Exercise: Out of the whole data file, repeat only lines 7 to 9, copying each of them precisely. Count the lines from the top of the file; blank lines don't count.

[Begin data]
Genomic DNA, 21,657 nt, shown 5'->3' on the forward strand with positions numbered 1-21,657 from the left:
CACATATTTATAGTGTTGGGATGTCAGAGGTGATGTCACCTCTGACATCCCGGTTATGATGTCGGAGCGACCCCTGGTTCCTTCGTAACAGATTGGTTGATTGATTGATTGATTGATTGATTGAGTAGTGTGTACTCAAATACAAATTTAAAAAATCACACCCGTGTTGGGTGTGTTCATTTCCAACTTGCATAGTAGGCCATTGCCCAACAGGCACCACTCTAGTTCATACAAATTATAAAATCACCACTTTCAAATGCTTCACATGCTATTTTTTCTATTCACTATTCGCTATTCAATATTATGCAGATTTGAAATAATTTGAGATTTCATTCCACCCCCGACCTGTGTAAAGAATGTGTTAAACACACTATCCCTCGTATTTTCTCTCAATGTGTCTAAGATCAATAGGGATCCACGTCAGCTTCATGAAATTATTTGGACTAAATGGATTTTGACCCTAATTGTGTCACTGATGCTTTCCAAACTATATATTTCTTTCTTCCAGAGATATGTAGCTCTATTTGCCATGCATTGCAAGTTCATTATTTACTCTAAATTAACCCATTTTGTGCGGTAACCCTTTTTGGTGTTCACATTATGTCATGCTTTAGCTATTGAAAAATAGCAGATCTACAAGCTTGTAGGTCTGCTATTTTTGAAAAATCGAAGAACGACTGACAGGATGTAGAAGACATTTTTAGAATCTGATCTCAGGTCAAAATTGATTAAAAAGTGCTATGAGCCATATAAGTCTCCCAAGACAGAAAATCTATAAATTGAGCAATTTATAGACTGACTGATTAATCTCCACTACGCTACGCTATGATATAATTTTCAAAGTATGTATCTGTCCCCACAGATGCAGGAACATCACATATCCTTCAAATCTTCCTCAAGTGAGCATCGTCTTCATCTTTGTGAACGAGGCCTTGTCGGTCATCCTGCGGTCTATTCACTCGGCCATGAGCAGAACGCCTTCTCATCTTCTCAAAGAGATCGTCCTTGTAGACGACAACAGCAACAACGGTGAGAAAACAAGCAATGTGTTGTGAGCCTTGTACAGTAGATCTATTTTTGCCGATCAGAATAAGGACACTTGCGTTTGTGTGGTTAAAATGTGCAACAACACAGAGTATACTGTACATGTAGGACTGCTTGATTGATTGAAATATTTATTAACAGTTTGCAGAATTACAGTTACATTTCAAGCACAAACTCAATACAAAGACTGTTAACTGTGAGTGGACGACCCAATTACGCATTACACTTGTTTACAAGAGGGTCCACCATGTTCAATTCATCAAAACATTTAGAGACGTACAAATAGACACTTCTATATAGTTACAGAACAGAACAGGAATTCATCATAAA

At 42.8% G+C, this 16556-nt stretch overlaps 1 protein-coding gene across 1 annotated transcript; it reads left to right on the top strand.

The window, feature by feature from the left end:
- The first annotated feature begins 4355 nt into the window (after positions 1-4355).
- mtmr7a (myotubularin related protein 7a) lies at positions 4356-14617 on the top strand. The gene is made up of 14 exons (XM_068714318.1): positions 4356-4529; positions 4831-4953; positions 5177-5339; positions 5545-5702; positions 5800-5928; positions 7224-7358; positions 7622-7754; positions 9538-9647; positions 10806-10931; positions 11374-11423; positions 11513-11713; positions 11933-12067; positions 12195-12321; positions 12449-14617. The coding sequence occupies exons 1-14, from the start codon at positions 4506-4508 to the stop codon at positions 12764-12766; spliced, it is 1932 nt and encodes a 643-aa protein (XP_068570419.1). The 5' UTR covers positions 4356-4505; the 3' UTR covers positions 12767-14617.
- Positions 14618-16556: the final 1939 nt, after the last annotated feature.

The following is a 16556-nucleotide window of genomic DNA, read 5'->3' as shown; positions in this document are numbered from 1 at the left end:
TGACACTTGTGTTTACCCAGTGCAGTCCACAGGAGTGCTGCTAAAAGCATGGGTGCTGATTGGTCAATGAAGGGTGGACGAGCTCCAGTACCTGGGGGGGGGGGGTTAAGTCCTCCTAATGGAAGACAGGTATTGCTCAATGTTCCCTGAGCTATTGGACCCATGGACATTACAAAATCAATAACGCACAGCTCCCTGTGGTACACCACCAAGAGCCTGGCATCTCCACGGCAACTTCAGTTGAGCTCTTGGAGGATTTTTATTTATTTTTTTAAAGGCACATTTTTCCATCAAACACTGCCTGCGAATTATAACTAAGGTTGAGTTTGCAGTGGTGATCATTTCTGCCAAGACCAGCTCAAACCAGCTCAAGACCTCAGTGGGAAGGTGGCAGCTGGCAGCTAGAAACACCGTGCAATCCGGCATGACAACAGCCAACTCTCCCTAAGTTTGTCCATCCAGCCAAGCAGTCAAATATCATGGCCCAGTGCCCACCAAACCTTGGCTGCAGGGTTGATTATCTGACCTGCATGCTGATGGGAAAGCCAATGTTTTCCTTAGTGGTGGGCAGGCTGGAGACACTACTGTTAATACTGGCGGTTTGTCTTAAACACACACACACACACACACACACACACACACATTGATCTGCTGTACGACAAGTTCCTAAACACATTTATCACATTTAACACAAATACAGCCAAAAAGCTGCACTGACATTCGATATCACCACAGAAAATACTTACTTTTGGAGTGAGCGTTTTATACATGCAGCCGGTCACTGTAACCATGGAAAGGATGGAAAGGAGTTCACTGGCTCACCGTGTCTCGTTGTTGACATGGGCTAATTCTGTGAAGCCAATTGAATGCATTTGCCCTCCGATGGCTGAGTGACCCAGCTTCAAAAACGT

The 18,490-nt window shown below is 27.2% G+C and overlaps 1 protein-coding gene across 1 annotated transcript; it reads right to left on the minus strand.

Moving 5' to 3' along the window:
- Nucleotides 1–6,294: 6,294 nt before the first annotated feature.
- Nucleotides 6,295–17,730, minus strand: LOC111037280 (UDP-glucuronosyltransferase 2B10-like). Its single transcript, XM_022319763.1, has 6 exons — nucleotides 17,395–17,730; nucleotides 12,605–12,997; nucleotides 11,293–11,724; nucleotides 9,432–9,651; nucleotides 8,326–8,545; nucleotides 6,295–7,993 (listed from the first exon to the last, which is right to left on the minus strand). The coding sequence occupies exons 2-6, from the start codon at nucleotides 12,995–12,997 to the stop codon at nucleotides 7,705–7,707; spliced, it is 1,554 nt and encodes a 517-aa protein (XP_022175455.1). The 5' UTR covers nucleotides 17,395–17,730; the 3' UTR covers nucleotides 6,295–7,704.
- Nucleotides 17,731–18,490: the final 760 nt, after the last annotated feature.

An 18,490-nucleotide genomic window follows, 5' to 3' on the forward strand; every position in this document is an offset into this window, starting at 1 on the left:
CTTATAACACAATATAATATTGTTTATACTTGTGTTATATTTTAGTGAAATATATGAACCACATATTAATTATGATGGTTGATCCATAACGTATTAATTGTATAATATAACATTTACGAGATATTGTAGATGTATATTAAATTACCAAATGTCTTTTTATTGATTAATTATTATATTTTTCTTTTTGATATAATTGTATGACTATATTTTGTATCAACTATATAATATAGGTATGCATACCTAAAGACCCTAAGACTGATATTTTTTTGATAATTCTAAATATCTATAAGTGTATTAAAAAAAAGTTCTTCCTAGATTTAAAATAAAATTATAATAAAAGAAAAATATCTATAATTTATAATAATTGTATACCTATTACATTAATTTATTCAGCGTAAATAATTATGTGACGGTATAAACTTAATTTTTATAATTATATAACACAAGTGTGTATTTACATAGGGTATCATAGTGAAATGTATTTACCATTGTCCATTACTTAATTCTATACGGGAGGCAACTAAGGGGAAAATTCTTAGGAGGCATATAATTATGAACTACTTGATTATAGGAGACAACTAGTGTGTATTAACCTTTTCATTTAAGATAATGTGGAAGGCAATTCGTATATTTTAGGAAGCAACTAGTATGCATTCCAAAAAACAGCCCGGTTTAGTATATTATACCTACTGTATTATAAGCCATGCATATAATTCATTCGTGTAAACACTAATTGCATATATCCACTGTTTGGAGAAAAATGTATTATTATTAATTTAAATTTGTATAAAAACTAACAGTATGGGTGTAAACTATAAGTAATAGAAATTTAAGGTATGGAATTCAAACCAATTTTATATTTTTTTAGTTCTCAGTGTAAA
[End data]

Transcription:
- Positions 14618-16556: the final 1939 nt, after the last annotated feature.

The following is a 16556-nucleotide window of genomic DNA, read 5'->3' as shown; positions in this document are numbered from 1 at the left end:
TGACACTTGTGTTTACCCAGTGCAGTCCACAGGAGTGCTGCTAAAAGCATGGGTGCTGATTGGTCAATGAAGGGTGGACGAGCTCCAGTACCTGGGGGGGGGGGGTTAAGTCCTCCTAATGGAAGACAGGTATTGCTCAATGTTCCCTGAGCTATTGGACCCATGGACATTACAAAATCAATAACGCACAGCTCCCTGTGGTACACCACCAAGAGCCTGGCATCTCCACGGCAACTTCAGTTGAGCTCTTGGAGGATTTTTATTTATTTTTTTAAAGGCACATTTTTCCATCAAACACTGCCTGCGAATTATAACTAAGGTTGAGTTTGCAGTGGTGATCATTTCTGCCAAGACCAGCTCAAACCAGCTCAAGACCTCAGTGGGAAGGTGGCAGCTGGCAGCTAGAAACACCGTGCAATCCGGCATGACAACAGCCAACTCTCCCTAAGTTTGTCCATCCAGCCAAGCAGTCAAATATCATGGCCCAGTGCCCACCAAACCTTGGCTGCAGGGTTGATTATCTGACCTGCATGCTGATGGGAAAGCCAATGTTTTCCTTAGTGGTGGGCAGGCTGGAGACACTACTGTTAATACTGGCGGTTTGTCTTAAACACACACACACACACACACACACACACACACATTGATCTGCTGTACGACAAGTTCCTAAACACATTTATCACATTTAACACAAATACAGCCAAAAAGCTGCACTGACATTCGATATCACCACAGAAAATACTTACTTTTGGAGTGAGCGTTTTATACATGCAGCCGGTCACTGTAACCATGGAAAGGATGGAAAGGAGTTCACTGGCTCACCGTGTCTCGTTGTTGACATGGGCTAATTCTGTGAAGCCAATTGAATGCATTTGCCCTCCGATGGCTGAGTGACCCAGCTTCAAAAACGT